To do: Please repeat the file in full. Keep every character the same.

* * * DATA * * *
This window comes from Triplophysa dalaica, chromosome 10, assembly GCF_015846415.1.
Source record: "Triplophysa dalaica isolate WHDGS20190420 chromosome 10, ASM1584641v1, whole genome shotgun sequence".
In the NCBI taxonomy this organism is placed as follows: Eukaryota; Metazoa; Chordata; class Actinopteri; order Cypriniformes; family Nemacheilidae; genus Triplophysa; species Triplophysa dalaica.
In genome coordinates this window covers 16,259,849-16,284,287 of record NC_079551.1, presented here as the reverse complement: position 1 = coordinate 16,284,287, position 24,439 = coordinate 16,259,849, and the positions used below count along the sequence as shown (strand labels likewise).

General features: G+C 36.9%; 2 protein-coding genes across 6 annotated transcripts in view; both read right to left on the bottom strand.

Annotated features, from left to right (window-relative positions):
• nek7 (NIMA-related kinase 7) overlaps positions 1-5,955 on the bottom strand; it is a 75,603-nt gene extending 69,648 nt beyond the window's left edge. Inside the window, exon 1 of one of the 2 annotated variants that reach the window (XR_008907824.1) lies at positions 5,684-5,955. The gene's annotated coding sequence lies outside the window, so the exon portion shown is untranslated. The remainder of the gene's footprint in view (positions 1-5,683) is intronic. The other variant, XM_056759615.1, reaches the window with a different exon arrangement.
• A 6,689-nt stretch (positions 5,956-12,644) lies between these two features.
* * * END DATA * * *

This window comes from Triplophysa dalaica, chromosome 10, assembly GCF_015846415.1.
Source record: "Triplophysa dalaica isolate WHDGS20190420 chromosome 10, ASM1584641v1, whole genome shotgun sequence".
In the NCBI taxonomy this organism is placed as follows: Eukaryota; Metazoa; Chordata; class Actinopteri; order Cypriniformes; family Nemacheilidae; genus Triplophysa; species Triplophysa dalaica.
In genome coordinates this window covers 16,259,849-16,284,287 of record NC_079551.1, presented here as the reverse complement: position 1 = coordinate 16,284,287, position 24,439 = coordinate 16,259,849, and the positions used below count along the sequence as shown (strand labels likewise).

General features: G+C 36.9%; 2 protein-coding genes across 6 annotated transcripts in view; both read right to left on the bottom strand.

Annotated features, from left to right (window-relative positions):
• nek7 (NIMA-related kinase 7) overlaps positions 1-5,955 on the bottom strand; it is a 75,603-nt gene extending 69,648 nt beyond the window's left edge. Inside the window, exon 1 of one of the 2 annotated variants that reach the window (XR_008907824.1) lies at positions 5,684-5,955. The gene's annotated coding sequence lies outside the window, so the exon portion shown is untranslated. The remainder of the gene's footprint in view (positions 1-5,683) is intronic. The other variant, XM_056759615.1, reaches the window with a different exon arrangement.
• A 6,689-nt stretch (positions 5,956-12,644) lies between these two features.